Q: Therefore, the transition period for hybrid vehicles in the market should be shorter due to the fast development of batteries, of which the technologies is better, higher capacity, and lower price?
Yes, in the end, hybrids will be more expensive than pure electric vehicle since they have both the internal combustion engine and the battery system. Possessing two systems are not economically viable. Battery prices have dropped dramatically because of research and development, and rapid market building. Creating demand was done by various governments, such as those of Europe or China, thus creating an economy of scale. This will lead to lower battery prices and the price of electric cars has been dropping faster than people had expected.
Q: What is the role of the Energy Storage Technology Research Team in the electric vehicle value chain?
We are technologists at the National Energy Technology Center, so our main responsibility is to work on research and development in the value chain focusing on energy storage systems. Our focus would be battery or super capacitor, or in the future, may be a hydrogen storage system, and other technologies related to energy storage system.
The battery prototype for electric vehicles
 Dr. Jiravan Mongkoltanatas, Researcher of Energy Storage Technology Research Team
Q: Well, you are also the President of Thailand Energy Storage Technology Association (TESTA). Could you tell us about TESTA?
Thailand Energy Storage Technology Association (TESTA) has been established this year (2021). However, the Thai Energy Storage Technology Network Partners was established last year since we need quite a lot of people to do a lot of things. Eventually we had gathered from network partners as a collaboration between the National Science Technology Development Agency (NSTDA), King Mongkut’s University of Technology Thonburi, Khon Kaen University, King Mongkut’s University of Technology North Bangkok, and the Electric Vehicle Association of Thailand (EVAT).
Currently, there is quite a strong push on the electric vehicle industry and the battery usage has attracted a lot of attention in Thailand. Therefore, we should work together in order to exchange knowledge by providing useful and reliable information to the general public and be able to make a decision on usage or investment of various technologies. As a result, we had registered as an association, which was established on January 25th, 2021. We want it to be a common platform where we can talk, exchange, and understand the information. We expect to perform as an intermediary to send this information to various agencies or be able to exchange information among those interested people in this field, as well as keep the information up to date.
Q: As you have told us, it can be seen that Thailand has an industry, a national policy, and ENTEC that focuses primarily on research and development, as well as other energy-related issues. At the same time, does TESTA perform as a center for all stakeholders to share their policies?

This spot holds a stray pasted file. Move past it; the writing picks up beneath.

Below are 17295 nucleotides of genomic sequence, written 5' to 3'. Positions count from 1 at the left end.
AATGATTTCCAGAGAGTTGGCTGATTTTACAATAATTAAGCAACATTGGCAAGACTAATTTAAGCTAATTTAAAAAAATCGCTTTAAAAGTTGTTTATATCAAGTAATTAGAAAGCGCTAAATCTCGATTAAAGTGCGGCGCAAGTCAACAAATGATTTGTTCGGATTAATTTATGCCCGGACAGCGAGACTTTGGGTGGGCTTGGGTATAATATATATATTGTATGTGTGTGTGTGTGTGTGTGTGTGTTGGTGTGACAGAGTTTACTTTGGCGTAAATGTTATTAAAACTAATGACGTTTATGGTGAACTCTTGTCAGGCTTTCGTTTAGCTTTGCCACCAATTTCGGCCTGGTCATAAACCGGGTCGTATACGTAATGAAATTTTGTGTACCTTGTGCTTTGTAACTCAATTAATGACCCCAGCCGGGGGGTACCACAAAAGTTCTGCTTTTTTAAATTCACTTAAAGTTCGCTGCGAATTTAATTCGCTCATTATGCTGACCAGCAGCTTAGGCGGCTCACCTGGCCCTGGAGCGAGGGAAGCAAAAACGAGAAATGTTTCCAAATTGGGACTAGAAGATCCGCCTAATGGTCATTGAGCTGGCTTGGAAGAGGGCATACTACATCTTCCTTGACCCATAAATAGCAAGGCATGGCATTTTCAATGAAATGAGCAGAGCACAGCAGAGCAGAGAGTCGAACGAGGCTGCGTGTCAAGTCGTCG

It is our vision and mission. We want TESTA to be the center of knowledge exchange and dissemination of useful information, and some are also providing information at the government level not from the academics. As we are technologists, we would like to understand the industry perspective on the problem. Because our research problem should not be of blue-sky type but must be a real-life problem or practical engineering that could also lead to a deep science. Therefore, technologists have a responsibility to help each other monitor the user as a contributor, and the manufacturer as the information provider of the problems, as well as responsible for helping to fill this gap together.
The audience can be assured that ENTEC have strong technical expertise that comes from research and development in collaboration with the manufacturing sector. Both TESTA and ENTEC are working to make the public be aware of the movements of the status and the different directions that are taking place, which can be considered to answer the needs of many levels, such as in-depth research and development, policy and others.
Well, we are willing to help each other. When it comes to energy, we are a part of ENTEC, we always see energy as an important factor in our lives. I’m glad to have the opportunity to work in many aspects for the maximum benefit to society, Dr. Pimpa said.
Lastly, we would like to thank Dr. Pimpa Limthongkul for sharing knowledge of Electric cars and energy storage technology and if there will be an opportunity in the future, we would like to invite her to share and discuss some in-depth aspects or other interesting issues. For the next episode, there will be researchers from ENTEC to provide information on various dimensions.